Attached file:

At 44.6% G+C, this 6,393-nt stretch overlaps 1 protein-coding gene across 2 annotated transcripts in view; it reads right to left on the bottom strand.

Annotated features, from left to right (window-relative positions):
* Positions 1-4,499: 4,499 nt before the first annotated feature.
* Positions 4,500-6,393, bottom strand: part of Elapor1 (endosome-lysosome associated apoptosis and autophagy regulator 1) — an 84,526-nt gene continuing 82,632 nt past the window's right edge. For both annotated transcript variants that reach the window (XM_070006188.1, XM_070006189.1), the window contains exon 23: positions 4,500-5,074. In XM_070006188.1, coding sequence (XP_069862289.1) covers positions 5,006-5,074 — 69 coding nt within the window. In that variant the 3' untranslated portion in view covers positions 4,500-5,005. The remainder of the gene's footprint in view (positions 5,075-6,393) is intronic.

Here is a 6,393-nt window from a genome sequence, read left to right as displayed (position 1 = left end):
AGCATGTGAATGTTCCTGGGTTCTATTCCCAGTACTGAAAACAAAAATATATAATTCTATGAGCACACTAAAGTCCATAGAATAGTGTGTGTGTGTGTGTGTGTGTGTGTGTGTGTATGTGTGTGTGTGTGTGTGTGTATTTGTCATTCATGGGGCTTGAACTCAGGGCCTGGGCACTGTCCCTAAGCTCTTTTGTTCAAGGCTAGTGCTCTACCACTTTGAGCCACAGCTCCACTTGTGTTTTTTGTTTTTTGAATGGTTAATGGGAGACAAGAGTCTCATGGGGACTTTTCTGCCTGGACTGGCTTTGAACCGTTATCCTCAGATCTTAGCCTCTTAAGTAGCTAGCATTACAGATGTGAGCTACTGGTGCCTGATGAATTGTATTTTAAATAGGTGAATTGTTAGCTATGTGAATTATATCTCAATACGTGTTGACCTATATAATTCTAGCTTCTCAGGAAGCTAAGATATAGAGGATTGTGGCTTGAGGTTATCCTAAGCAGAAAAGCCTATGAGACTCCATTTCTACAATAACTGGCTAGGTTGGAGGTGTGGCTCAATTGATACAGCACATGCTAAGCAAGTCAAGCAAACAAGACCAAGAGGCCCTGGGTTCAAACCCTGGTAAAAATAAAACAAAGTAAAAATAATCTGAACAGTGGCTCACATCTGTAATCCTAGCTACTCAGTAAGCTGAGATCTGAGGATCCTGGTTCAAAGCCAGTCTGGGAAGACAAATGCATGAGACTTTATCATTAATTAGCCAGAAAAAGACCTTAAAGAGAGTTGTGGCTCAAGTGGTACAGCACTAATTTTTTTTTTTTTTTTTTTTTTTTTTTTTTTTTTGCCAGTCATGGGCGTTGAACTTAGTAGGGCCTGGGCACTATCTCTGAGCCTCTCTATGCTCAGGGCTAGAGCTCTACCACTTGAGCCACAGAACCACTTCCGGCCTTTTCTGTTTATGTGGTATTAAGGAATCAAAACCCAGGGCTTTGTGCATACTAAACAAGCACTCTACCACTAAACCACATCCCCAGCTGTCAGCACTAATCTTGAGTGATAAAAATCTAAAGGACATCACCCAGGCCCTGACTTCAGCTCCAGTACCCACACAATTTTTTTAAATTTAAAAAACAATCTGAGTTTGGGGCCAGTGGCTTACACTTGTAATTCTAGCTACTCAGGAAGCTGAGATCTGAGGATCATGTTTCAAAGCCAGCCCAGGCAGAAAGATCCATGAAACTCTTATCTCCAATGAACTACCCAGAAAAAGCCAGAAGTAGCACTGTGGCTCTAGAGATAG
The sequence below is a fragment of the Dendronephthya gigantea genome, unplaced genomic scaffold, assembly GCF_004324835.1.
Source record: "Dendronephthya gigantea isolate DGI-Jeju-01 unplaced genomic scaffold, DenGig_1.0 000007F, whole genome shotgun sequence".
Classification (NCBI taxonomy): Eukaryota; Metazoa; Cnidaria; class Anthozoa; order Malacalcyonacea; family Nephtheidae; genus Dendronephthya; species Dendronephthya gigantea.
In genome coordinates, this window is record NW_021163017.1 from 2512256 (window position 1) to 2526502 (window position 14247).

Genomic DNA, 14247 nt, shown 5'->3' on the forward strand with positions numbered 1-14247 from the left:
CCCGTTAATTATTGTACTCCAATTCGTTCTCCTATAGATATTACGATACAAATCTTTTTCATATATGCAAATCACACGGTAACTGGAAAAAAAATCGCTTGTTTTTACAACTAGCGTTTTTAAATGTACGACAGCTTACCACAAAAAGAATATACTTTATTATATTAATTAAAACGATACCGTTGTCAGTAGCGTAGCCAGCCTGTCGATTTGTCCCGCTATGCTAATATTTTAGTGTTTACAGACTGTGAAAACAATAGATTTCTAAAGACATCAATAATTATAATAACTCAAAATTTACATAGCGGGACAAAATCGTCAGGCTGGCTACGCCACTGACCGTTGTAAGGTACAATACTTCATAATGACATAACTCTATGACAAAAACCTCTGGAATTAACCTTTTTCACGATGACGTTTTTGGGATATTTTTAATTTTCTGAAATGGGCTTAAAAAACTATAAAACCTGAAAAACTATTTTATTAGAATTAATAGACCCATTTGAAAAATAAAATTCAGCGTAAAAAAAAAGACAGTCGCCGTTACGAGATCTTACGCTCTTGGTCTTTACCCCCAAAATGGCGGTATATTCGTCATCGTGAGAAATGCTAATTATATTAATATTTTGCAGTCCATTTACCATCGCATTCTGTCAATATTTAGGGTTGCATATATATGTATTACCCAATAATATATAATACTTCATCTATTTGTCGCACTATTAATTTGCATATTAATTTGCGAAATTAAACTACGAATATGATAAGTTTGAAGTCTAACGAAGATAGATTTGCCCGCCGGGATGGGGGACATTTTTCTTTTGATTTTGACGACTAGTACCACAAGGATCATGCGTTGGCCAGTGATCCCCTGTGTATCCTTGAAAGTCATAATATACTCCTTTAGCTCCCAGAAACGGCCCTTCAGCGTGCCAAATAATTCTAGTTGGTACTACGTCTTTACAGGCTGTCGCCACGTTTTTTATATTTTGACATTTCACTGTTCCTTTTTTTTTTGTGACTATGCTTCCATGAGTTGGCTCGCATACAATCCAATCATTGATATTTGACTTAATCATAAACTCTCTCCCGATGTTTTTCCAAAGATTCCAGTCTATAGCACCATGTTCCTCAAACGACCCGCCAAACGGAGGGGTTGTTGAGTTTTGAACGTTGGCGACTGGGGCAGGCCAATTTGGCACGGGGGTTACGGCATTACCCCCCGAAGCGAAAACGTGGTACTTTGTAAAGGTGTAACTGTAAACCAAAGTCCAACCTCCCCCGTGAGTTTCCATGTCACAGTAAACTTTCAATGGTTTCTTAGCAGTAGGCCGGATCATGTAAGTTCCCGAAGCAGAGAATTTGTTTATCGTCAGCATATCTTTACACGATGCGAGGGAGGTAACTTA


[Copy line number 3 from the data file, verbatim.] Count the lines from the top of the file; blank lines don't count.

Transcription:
* Positions 1-4,499: 4,499 nt before the first annotated feature.